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Healthcare Innovation Making Strides in Chicago

by Abby Sun
Aug 27, 2014

From electronic medical records to robotic surgery, healthcare innovation is paving the way for gradual and consistent change in the medical industry. By providing more financial and informational help to entrepreneurs, the City of Chicago is taking a series of steps to catch up with the high-tech movement in this field.   


“People want to see a lot of investment in the community before they [get] involved,” Sarah Doherty, chief technology officer of TeleHealthNow LLC, a Chicago startup that is robotic surgery devices, said of Chicago. MATTER would be a “physical marker of the prominence of healthcare startups in Chicago,” she said. 


According to the development plan released by the Illinois Department of Commerce and Economics Opportunity in July, the state identified the biomedical/biotechnical field as one of the seven high potential industries that are well established and backed by leading global companies in Illinois. However, the plan also shows that the industry ranks second to last among the seven in terms of the ability to attract companies and talents. 


Healthcare innovation, such as electronic medical records, may significantly reduce inefficient appointments and waiting time and create higher-paying jobs. By 2025, Illinois intends to create 157,137 positions, a 26 percent boost, in the biomedical/biotechnical industry, the development plan indicates. 

On July 24, MATTER held its first social event at its unconstructed space. More than 100 local people from universities, law firms, venture companies and healthcare startups gathered to discuss the development, potential challenges and possible solutions as the technology movement advances in healthcare.   


Investment Before Regulatory Stage  

A big issue is whether or not the startups would attract enough investment to stay viable and support their work in Chicago before reaching the regulatory stage. The startups specializing in medical devices face tougher challenges than digital software innovation since hospitals tend to consider them void of credibility.


Startups face significant challenges when trying to find clinical trial partners, said Rao Mitesh, MD, director of Section of Health Services Evaluation & Policy Research at Northwestern University Feinberg School of Medicine. 


It can be challenging for hospitals to properly offer clinical trial opportunities as well, especially when the hospitals incur costs related to the trials, Mitesh added. Normally, the Food and Drug Administration requires that a new medical device need go through at least three phases of clinical trials lasting two to three years in total.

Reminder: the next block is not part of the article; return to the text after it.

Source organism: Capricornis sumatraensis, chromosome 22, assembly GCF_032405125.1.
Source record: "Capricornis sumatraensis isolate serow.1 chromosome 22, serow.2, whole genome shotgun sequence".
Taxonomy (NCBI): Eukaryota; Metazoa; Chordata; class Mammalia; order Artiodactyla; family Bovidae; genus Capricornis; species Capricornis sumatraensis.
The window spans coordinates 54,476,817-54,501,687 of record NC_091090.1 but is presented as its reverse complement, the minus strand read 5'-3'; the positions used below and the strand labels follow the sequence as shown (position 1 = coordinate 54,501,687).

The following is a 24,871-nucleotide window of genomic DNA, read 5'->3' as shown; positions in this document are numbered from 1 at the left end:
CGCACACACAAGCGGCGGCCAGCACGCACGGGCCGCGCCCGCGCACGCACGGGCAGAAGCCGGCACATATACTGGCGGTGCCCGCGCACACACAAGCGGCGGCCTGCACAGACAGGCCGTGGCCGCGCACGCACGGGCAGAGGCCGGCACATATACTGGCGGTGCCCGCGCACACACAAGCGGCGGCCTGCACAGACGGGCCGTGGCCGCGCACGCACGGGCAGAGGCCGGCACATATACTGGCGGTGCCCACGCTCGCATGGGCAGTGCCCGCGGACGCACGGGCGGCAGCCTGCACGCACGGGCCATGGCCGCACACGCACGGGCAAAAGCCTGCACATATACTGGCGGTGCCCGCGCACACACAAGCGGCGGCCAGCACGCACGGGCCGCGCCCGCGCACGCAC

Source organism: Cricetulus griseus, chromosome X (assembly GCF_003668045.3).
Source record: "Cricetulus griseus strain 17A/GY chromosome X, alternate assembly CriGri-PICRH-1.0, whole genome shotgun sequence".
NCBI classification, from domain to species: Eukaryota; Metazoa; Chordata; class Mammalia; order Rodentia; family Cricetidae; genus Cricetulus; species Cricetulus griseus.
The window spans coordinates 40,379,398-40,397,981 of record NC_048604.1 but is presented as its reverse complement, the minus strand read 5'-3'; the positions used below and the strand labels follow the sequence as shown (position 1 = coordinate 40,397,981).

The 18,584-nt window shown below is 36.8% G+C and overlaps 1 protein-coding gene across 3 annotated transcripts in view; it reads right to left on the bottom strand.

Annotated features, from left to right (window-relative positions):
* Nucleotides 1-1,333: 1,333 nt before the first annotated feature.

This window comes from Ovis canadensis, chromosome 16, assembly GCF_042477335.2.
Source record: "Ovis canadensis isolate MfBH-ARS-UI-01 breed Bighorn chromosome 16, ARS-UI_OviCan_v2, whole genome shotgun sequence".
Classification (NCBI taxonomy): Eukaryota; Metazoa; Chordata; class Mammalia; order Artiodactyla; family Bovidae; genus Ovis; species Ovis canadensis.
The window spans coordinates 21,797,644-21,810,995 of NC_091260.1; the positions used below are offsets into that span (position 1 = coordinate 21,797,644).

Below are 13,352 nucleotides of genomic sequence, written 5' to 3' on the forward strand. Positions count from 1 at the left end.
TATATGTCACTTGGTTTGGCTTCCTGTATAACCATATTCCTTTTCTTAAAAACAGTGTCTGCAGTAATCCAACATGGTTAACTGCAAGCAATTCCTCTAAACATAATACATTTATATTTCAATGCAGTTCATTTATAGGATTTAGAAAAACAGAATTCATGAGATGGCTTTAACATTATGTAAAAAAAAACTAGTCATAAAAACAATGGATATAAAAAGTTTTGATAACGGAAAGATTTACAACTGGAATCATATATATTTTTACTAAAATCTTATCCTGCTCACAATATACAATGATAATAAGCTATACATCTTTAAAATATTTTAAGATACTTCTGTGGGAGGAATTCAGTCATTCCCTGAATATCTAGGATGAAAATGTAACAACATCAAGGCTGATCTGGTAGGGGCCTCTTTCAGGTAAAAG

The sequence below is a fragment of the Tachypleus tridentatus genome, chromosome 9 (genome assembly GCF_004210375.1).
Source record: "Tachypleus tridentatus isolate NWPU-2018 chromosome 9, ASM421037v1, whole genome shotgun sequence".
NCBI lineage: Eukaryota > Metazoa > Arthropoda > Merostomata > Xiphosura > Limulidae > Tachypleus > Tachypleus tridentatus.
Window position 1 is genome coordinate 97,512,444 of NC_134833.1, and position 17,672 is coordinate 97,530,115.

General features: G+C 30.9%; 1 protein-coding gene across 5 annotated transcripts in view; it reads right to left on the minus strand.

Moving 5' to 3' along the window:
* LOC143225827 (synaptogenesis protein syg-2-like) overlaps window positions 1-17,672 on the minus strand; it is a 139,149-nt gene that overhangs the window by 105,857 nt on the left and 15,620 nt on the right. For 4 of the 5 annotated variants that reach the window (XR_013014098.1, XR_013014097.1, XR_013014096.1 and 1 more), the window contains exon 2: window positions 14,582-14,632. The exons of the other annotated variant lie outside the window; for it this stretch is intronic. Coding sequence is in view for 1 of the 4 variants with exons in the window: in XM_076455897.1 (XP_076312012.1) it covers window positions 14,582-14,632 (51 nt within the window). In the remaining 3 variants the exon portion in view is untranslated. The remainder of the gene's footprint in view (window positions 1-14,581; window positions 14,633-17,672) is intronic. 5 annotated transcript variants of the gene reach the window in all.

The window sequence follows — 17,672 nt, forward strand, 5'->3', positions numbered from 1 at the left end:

According to Lyle Berkowitz, associate chief medical officer of innovation at Northwestern Memorial Hospital, a cohort comprising of representatives from hospitals and research institutions in Chicago are working to identify issues in their working environments and looking for startups that develop software and technology that solve those problems.  


MATTER stands to play a key role in matching them and to also serve as a conduit for attracting out-of-state investment. Thanks to1871, a sister digital technology hub located next to MATTER, said Dave Roeder, communications director of DCEO, the funding raised for startups in 2013 almost tripled.  

Unsustainable System, Consistently Change 

“Healthcare in general is not a sustainable business,” Berkowitz said. “We have to rethink how do we practice.” Last year, IMS Health Holdings Inc., a company that provides information, services and technology for the healthcare industry, released a report showing that the U.S medical industry could save at least $213 billion caused by inefficiency.  


The current design of electronic medical records slows down the record documenting process because doctors sometimes take more time to type the records than write them down, Berkowitz said. The increasing demand for primary care doctors requires innovators to design the technologies as elegantly as in other industries, Berkowitz added. 


Efficient technologies not only reduce doctors’ workloads but pare down the numbers on their paychecks as well. In the traditional volume-based healthcare organization, doctors are paid by how many appointments they have, which requires internal system change to balance out the profit among different sectors.  


In order to encourage doctors to use new technologies, Berkowitz said, the industry need to make the shift from a volume-based payment system to a value-based payment system, which pays doctors for high-quality work.


Open Resources or Copyright   

The July MATTER event showed guests the construction plan for its space, which will be completed fall 2014. The space is being designed for company representatives to gather in order to exchange ideas and information and this might result in different companies developing similar concepts, which raises issues of copyright and infringement. 

In order to avert such problems, companies using MATTER’s space will have their patents or copyrights ready before they begin discussing their innovations with others, explained J. Peter Paredes, a registered patent attorney at Rosenbaum PC, a Northbrook-based law firm specializing in intellectual property.